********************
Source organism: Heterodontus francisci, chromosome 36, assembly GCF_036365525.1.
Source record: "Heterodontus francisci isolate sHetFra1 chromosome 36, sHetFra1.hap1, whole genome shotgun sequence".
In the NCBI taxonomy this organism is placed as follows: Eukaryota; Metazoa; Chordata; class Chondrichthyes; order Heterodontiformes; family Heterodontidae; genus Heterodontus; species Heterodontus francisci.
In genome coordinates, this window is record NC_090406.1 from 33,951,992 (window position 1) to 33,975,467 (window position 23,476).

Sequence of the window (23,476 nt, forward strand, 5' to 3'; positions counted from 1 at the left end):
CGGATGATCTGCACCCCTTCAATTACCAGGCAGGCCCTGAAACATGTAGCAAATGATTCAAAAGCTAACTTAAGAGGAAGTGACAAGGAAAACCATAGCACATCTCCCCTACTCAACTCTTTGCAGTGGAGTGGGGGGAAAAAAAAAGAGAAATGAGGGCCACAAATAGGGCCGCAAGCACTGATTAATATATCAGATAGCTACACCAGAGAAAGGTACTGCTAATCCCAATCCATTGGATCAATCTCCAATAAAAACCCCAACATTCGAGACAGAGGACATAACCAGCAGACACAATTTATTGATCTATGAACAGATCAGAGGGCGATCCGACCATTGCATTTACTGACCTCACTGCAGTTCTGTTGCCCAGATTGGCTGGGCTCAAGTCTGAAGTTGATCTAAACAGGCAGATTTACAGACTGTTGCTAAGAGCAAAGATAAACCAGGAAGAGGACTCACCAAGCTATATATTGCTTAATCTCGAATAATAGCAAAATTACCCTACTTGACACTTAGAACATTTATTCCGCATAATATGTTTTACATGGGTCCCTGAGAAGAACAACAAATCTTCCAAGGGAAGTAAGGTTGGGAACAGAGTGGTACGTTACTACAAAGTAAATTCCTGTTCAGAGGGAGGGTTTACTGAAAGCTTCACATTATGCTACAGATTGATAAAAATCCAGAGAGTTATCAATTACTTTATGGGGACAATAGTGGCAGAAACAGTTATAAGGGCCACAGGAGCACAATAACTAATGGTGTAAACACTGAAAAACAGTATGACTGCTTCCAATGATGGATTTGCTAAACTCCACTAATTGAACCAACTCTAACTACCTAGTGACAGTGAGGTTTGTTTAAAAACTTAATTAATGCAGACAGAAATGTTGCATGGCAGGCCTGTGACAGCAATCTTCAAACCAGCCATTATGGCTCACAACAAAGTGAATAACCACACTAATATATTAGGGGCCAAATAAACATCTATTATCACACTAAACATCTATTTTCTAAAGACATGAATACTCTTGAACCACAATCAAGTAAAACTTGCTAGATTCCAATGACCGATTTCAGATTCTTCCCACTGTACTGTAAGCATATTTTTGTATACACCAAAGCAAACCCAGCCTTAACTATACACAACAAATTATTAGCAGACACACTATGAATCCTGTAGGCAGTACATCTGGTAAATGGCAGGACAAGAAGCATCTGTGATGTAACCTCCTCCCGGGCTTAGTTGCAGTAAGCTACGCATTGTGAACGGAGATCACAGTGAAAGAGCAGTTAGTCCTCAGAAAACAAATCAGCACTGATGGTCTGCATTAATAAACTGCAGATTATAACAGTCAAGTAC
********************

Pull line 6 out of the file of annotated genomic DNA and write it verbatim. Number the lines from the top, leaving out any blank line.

CGGATGATCTGCACCCCTTCAATTACCAGGCAGGCCCTGAAACATGTAGCAAATGATTCAAAAGCTAACTTAAGAGGAAGTGACAAGGAAAACCATAGCACATCTCCCCTACTCAACTCTTTGCAGTGGAGTGGGGGGAAAAAAAAAGAGAAATGAGGGCCACAAATAGGGCCGCAAGCACTGATTAATATATCAGATAGCTACACCAGAGAAAGGTACTGCTAATCCCAATCCATTGGATCAATCTCCAATAAAAACCCCAACATTCGAGACAGAGGACATAACCAGCAGACACAATTTATTGATCTATGAACAGATCAGAGGGCGATCCGACCATTGCATTTACTGACCTCACTGCAGTTCTGTTGCCCAGATTGGCTGGGCTCAAGTCTGAAGTTGATCTAAACAGGCAGATTTACAGACTGTTGCTAAGAGCAAAGATAAACCAGGAAGAGGACTCACCAAGCTATATATTGCTTAATCTCGAATAATAGCAAAATTACCCTACTTGACACTTAGAACATTTATTCCGCATAATATGTTTTACATGGGTCCCTGAGAAGAACAACAAATCTTCCAAGGGAAGTAAGGTTGGGAACAGAGTGGTACGTTACTACAAAGTAAATTCCTGTTCAGAGGGAGGGTTTACTGAAAGCTTCACATTATGCTACAGATTGATAAAAATCCAGAGAGTTATCAATTACTTTATGGGGACAATAGTGGCAGAAACAGTTATAAGGGCCACAGGAGCACAATAACTAATGGTGTAAACACTGAAAAACAGTATGACTGCTTCCAATGATGGATTTGCTAAACTCCACTAATTGAACCAACTCTAACTACCTAGTGACAGTGAGGTTTGTTTAAAAACTTAATTAATGCAGACAGAAATGTTGCATGGCAGGCCTGTGACAGCAATCTTCAAACCAGCCATTATGGCTCACAACAAAGTGAATAACCACACTAATATATTAGGGGCCAAATAAACATCTATTATCACACTAAACATCTATTTTCTAAAGACATGAATACTCTTGAACCACAATCAAGTAAAACTTGCTAGATTCCAATGACCGATTTCAGATTCTTCCCACTGTACTGTAAGCATATTTTTGTATACACCAAAGCAAACCCAGCCTTAACTATACACAACAAATTATTAGCAGACACACTATGAATCCTGTAGGCAGTACATCTGGTAAATGGCAGGACAAGAAGCATCTGTGATGTAACCTCCTCCCGGGCTTAGTTGCAGTAAGCTACGCATTGTGAACGGAGATCACAGTGAAAGAGCAGTTAGTCCTCAGAAAACAAATCAGCACTGATGGTCTGCATTAATAAACTGCAGATTATAACAGTCAAGTAC